Submitted by Andrew du Toit on Tue, 04/11/2014 - 09:52 | Last updated: Tue, 04/11/2014 - 10:04
Grid Ref (WGS84 Lat/Long in decimal degrees)
Turn Off Mutare to Birchenough Bridge Road near Hotsprings
Basal Conglomerate of Umkondo Group
De Beers discovered the Marange fossil placer diamond deposit in 2003 during the tenure of their exploration licence (EPO 1523) covering the Marange area. The exploration was targeted at discovering kimberlitic diamonds, but the recovery of rounded diamonds in some heavy mineral samples collected from local streams led to suspicions of a secondary source for the diamonds. A search for the possible source led to the discovery of a mineralized conglomerate.
The discovery attracted informal miners from all over the country and abroad. The chaos that ensued led De Beers to voluntarily abandon the area. The government immediately reserved the ground and introduced measures to bring order. Special licences (Special Grants) were issued to the Zimbabwe Mining and Development Corporation (ZMDC) to systematically exploit the resource.
The influx of illegal miners and the leakage of diamonds to the illegal markets resulted in Zimbabwe being put on the Kimberley Process Certification Scheme (KPCS) agenda in 2006. Several KPCS review missions were made to Zimbabwe to assist the country to comply with the minimum requirements of the KPCS. As a result, the ZMDC was advised to seek strategic partners with requisite capital to exploit the diamonds without compromising conditions of the KPCS.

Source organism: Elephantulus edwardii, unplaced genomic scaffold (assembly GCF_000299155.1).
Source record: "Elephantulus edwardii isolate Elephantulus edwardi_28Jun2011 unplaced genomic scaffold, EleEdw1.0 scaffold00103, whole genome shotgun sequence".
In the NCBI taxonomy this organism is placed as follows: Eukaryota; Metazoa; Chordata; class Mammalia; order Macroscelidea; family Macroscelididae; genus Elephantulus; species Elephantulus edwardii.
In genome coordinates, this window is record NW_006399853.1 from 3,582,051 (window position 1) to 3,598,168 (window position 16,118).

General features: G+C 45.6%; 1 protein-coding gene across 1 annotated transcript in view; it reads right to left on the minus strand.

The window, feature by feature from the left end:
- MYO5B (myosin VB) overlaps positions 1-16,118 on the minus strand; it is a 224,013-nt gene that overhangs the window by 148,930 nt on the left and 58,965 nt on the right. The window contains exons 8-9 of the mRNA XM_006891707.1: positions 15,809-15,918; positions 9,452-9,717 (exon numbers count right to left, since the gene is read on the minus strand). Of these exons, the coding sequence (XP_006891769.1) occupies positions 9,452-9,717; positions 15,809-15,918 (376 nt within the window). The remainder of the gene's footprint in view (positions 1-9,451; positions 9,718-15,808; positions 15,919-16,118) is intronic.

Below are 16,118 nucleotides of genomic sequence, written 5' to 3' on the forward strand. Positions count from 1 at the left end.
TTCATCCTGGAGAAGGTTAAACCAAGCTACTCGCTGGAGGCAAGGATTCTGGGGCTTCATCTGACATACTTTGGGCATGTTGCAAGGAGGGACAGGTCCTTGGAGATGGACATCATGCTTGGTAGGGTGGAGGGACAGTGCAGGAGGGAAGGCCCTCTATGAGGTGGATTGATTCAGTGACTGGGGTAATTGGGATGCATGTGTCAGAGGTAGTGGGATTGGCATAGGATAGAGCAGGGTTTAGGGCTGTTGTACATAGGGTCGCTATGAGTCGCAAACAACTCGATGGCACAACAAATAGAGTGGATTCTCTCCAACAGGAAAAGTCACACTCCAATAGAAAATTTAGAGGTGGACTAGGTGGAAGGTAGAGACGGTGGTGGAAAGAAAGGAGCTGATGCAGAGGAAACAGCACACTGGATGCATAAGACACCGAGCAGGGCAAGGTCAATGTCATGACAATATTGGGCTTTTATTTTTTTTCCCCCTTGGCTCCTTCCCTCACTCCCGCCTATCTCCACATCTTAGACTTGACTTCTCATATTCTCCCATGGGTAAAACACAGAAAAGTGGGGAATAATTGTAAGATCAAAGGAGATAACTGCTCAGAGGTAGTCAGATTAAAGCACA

The Marange diamond area is now secured against illegal mining activities, and four companies are commercially exploiting the resource. Families that have been disturbed by the mining activities have been re-settled.
The discovery of diamonds at Chiadzwa in Marange triggered an unprecedented diamond rush, which culminated in more discoveries. Other discoveries were made on the Chikwakwa plateau under Chief Muusha, and on Charleswood Farm east of Chimanimani. The Charleswood deposit is being evaluated by the DTZ-Ozgeo company.
The diamonds are concentrated in a basal conglomerate horizon that sporadically outcrops on the edge of the Umkondo basin in the south-eastern part of Zimbabwe. The conglomerate lying on Archaean granite basement forms base to the 1 100 million year old Umkondo Group rocks comprising over 1 200m thickness of various sediments intruded by basalt and dolerite sills.
The most easily accessible exposure of the basal conglomerate is at Birchenough Bridge where the conglomerate lies on pink granite basement. The conglomerate is in turn overlain by limestone, the so-called lower limestone horizon. This assemblage depicted as ml1 on the 1: 100 000 scale geological map of the area (Watson 1960) is an important exploration guide for the diamondiferous conglomerate.
The diamonds are imbedded in the conglomerate, and also occur in residual soils on the edges of the conglomerate, and in local streams and creeks that drain the conglomerate